The Political Cultures of American Study Abroad Initiatives in Latin America and Spain
PublisherThe University of Arizona.
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EmbargoRelease after 07/11/2020
AbstractThe production and representation of study abroad in Latin America is examined through the following theoretical framework: consumer culture, visual studies, media convergence, film analysis and critical discourse analysis. The second chapter is an analysis of the representations of Latin America and Spain in modern study abroad marketing collateral. These materials range from paper pamphlets and brochures to online content on the various websites of different for-profit and not-for-profit study abroad agencies, as well as different universities. They are representative of three randomly selected for-profit study abroad agencies, and one randomly selected not-for-profit study abroad agency. For the universities, 6 different universities have been randomly selected and includes two small liberal arts colleges, two large research universities, 2 community colleges, and two historically Hispanic-serving institutions. This sample provides the most accurate data that surveys the largest possible variety of study abroad agencies in the field. The third chapter analyzes a variety of travel blogs written by study abroad students and instructors and directors of study abroad programs in Latin America. These blogs are selected based on a narrow criteria: they are written by students, instructors, or directors of study abroad programs in Latin America; are written during the author’s time in Latin America; the total number of blogs selected represent at least three different countries in Latin America. This chapter also evaluates the social media posts on Facebook and Twitter of students studying abroad in Latin America using Henry Jenkins’ theories on convergence culture and participatory culture. Often study abroad students will create a Facebook group in order to connect with other students studying in the area or on the same program. This chapter aids in linking the discourse analysis of the previous chapter together to provide a more holistic picture of how Latin America is portrayed in US study abroad discourse through its use of theories from Henry Jenkins, Edward Said and Mary Louise Pratt, among others. Specifically, this chapter is interested in exploring how students talk about these regions when writing for different types of audiences, for example: Facebook versus a personal blog directed towards family. The ways in which Latin America is represented and discussed on these different media platforms provides a certain insight as to whether or not study abroad programs are successfully creating global citizens or simply perpetuating stereotypes. The fourth and final chapter of this dissertation focuses on how study abroad is represented in young adult literature. Each book portrays a teenage girl going off and studying abroad for a year in a different country, from Spain to Mexico. This final chapter seeks to glean how the representations of study abroad programs in their marketing materials and social media responses by students influence the representation of the culture of study abroad in these cultural manifestations. The use of Michel Foucault’s definition of discourse, as well as Fredric Jameson’s description of postmodernism, and Antonio Gramsci’s hegemony, will all aid in the understanding of how the culture of study abroad manifests itself within cinema and literature. This dissertation questions the representations of Latin America in study abroad discourse and how these visual and textual narratives are eventually represented in cinema and literature. Each chapter argues that a hegemonic form of discourse has shaped the nature and role of U.S. study abroad in Latin America, as well as, in cinema and literature. The chapters also point directly or indirectly at the role of policies and approaches from the top down in study abroad rhetoric, including the importance of global citizenship in program mission statements, the manner that students and program administrators discuss their experiences while studying abroad on social media and blogs, and how study abroad is represented in cultural manifestations from cinema to literature. The interdisciplinary approach and triangulation of these topics expose a consistent history of hegemonic tropicalization and orientalism of study abroad destinations and calls into question the marketing techniques utilized by U.S. organizations to promote and sell their vision of study abroad. It is important to study the history of this rhetoric so that we may bring attention to it and, at some point, integrate alternative visions and narratives into its fold.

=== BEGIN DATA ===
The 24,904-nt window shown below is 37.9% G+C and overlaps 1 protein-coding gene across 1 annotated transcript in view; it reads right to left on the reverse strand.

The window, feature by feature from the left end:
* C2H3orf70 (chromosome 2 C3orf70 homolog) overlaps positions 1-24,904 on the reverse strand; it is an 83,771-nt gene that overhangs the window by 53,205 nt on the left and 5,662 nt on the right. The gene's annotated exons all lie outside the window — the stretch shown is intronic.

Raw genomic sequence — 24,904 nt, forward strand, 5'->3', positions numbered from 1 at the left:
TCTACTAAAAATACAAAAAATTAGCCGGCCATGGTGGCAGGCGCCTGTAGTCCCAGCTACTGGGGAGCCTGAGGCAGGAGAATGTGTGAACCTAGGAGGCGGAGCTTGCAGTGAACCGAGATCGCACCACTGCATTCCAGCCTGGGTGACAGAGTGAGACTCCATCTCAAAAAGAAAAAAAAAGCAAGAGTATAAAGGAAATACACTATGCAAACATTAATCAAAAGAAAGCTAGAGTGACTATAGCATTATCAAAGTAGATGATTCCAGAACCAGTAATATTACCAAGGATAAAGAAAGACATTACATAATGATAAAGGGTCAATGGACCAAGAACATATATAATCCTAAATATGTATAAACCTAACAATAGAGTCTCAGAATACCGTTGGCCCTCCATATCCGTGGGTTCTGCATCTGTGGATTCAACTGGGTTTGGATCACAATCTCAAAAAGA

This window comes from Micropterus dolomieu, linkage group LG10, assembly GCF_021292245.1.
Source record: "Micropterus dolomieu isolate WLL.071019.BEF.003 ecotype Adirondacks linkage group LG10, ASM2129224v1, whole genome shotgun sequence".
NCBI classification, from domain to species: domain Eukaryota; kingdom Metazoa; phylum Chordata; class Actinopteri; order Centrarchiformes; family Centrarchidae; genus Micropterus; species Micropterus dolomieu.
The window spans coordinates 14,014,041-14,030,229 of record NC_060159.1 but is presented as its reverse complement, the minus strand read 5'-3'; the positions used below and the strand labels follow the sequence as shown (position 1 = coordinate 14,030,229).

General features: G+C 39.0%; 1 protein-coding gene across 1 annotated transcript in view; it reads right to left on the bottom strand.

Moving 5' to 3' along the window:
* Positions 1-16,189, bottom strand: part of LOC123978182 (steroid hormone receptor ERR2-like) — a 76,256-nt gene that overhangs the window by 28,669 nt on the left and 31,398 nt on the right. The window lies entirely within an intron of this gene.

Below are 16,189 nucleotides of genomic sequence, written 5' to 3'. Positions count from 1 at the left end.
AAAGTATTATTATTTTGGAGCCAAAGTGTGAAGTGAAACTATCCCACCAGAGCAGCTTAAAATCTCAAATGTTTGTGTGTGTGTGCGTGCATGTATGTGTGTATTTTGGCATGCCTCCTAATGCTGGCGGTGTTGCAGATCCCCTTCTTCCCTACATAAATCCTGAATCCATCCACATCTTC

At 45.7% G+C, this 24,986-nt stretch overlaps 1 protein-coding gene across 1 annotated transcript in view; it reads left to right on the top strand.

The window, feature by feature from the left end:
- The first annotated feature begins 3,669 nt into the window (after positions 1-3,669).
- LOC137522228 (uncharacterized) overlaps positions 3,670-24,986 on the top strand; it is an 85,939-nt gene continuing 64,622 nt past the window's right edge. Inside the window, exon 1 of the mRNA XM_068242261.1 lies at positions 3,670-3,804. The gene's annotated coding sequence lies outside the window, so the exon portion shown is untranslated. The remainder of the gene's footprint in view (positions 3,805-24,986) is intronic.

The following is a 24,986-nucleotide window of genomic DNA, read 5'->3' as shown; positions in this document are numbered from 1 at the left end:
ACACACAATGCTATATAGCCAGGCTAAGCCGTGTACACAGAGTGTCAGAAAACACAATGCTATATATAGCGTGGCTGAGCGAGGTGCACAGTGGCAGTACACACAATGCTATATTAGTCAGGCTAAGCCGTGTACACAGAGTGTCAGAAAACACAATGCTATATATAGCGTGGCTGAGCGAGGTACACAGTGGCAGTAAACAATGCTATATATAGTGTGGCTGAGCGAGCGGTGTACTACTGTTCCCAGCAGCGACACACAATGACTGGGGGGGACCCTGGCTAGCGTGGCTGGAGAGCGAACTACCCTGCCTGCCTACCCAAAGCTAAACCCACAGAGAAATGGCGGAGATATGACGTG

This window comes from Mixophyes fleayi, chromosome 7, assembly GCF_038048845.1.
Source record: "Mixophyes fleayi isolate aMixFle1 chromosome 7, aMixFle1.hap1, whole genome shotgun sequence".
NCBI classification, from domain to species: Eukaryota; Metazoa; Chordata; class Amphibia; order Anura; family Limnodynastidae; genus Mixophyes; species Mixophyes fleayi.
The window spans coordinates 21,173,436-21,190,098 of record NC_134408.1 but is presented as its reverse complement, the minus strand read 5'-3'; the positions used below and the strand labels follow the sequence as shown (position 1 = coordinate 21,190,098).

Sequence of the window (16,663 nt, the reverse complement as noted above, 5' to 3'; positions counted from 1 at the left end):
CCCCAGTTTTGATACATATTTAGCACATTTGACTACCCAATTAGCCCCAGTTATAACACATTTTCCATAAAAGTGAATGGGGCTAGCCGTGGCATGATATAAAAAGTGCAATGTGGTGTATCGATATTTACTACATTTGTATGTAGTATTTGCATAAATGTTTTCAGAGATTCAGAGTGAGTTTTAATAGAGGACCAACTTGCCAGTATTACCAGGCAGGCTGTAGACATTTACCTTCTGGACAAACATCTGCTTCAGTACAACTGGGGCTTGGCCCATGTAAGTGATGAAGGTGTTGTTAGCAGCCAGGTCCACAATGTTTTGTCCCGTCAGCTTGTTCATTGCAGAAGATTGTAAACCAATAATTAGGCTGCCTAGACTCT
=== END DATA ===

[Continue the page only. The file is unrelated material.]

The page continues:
Degree ProgramGraduate College